There are various ways of looking at the world. Pessimists regard it as a vale of tears. The philosopher Schopenhauer thought it consisted of will and idea. Atomic physicists look upon it as a structure composed of atomic nuclei and electrons. The spiritual fathers of the electronic computer consider it as an installation largely composed of information-data.
At first glance, that may seem a curious point of view. But when we take a closer look at it we shall see that there is much to be said for this view of the universe - provided that the idea of "information" is extended far beyond the ordinary newspaper-reader's notion of what it means.
When the lady next door is talking to the baker's wife, both of them are exchanging information. If you are listening to the news on the radio, you are absorbing information. Schoolboys struggling with Latin verbs are storing, though perhaps with difficulty, information in their brains. If you are thinking about something, you are comparing and connecting information you heard somewhere at some time or other to other pieces of information, and arriving thereby at new information. You can keep this new information to yourself or pass it on.
All that, of course, is pretty self-evident. But the information theoreticians go further. They explain that every living being carries steadily flowing streams of information about with him. If you look at anything, your eyes give information to your brain. The sense of pain racing through your nerves when you cut your finger is a piece of information. The course of metabolism, the control of the organs by the hormones, are nothing but an exchange of information in the body. When a flower unfolds at sunrise, it does so because the sun, with its beams, tells it to do so. If a man feels hungry, the origin of the sensation is the fact that his gastric juices are informing him via his nerves that they have nothing to work on.
Human beings have thought out several ways of exchanging information with each other. We could not have progressed very far if we were incapable of carrying on conversations or of reading books. We have developed this method of thought-transference into artificial and very effective systems. We handle the pieces of information exchanged just as recklessly as if they were tangible things like apples or potatoes. We store information in libraries, we count and measure it in every statistical operation, and we send it in letters. Newspapermen and secret agents make their living dealing with it.
We are not in the Ieast afraid of converting information into quite different forms. We translate it into foreign languages or, in teIegrams, into dots and dashes, and we are sure that the receiver will understand our message correctly despite its transformation.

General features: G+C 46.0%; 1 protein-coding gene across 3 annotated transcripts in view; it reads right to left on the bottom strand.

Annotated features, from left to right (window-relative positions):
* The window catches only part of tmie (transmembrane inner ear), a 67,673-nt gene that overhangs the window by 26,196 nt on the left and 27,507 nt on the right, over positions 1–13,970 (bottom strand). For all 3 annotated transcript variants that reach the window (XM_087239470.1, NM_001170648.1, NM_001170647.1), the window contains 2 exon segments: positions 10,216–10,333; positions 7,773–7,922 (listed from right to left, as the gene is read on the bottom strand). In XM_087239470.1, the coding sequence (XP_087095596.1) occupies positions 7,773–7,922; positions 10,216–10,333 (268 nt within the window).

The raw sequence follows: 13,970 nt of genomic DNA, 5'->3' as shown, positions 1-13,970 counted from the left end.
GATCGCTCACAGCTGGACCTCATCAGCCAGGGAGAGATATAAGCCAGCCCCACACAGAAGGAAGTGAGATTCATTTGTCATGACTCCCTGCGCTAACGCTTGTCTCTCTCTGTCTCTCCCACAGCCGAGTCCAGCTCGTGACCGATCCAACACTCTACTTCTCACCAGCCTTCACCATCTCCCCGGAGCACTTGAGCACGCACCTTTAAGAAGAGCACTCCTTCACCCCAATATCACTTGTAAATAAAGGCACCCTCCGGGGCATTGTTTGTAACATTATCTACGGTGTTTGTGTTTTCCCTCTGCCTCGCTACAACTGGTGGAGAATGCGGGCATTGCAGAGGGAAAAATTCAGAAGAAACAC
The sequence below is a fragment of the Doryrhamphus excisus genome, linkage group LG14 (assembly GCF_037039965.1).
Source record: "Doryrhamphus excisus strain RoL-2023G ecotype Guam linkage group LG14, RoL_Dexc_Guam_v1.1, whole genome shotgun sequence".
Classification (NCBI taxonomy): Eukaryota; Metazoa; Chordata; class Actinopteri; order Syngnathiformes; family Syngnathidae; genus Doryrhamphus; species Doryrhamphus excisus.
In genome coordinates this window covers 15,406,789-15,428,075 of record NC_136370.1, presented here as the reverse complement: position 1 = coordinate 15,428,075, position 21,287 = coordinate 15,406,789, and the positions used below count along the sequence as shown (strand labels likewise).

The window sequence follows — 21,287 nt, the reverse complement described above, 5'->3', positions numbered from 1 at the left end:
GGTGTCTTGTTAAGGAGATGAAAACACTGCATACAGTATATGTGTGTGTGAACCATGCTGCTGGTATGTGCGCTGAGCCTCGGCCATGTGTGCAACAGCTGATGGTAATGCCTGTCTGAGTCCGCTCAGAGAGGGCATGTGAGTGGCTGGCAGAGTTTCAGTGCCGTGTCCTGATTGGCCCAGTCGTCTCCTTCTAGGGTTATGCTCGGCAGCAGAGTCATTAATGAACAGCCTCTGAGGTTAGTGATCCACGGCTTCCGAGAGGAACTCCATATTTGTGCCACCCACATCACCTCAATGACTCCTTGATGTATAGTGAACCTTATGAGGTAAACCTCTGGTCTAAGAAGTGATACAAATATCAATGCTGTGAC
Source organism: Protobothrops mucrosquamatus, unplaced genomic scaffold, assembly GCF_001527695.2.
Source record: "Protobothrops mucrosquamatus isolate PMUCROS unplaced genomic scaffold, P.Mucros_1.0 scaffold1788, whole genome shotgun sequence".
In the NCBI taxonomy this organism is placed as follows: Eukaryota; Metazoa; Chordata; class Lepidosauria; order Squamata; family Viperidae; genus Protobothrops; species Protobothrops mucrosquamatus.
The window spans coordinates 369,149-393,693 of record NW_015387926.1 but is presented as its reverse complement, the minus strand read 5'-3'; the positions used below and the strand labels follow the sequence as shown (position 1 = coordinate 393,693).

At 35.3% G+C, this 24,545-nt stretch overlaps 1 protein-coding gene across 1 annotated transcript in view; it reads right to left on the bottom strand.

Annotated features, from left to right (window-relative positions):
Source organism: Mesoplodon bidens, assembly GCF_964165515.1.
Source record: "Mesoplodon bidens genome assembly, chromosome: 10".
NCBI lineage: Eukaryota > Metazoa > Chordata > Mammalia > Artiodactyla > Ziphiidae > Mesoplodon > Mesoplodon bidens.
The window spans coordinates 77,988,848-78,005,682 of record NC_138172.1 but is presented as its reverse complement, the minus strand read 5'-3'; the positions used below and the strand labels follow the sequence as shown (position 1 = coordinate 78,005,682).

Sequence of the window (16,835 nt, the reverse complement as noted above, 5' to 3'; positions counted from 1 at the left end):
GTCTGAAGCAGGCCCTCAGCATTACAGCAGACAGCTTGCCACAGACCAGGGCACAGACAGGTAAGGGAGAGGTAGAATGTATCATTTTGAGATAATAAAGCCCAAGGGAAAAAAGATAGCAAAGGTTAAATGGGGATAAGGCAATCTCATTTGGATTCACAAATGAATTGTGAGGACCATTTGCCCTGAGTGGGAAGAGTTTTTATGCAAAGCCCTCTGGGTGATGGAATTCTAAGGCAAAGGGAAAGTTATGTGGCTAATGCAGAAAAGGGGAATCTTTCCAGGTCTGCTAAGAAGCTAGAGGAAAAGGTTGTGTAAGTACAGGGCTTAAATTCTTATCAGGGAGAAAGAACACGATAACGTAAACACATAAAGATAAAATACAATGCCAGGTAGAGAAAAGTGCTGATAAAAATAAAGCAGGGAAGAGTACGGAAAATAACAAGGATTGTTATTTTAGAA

For centuries, whenever men spoke of machines, they meant power engines and nothing else. They used to think solely in terms of apparatus for taking the place of muscIe-work or manual skill, of locomotives to compete with horses' legs, of cranes and jacks to replace the sturdy arms of the working man.
Then, one fine day, machines were invented for transmitting information instead of power: the Morse telegraph, the telephone, the phonograph, the radio. At the least, however, these were no more than helpfuI contrivances which did not themselves know what to do with the information supplied to them; a1l they could do was transmit it.
The first machine entitled to stand side by side with man as a partner having almost equal rights and capable of receiving, processing and reproducing information in another foml, was the electronic computer, the "electronic brain." Here, in this context, the taboo expression "brain" is aImost justified, for we do these contrivanees an injustice if we think of them as nothing but counting-devices. Counting? Cash registers do that too. Electronic computers can do much more.
When we count, we are only making a special application of our aptitude for combining pieces of information as we please. EIectronic computers are like peopIe in this respect. Their work, too, consists essentially of joining together the pieces of information supplied to them and making other pieces out of them. These pieces of information may be numbers, if they are, the machine counts with them. But they may be scientific facts, or Latin and EngIish words, instead. That is the reason why many scientists prefer to speak of "data-proeessing machines" or about "informationprocessing machines" rather than of "electronic computers".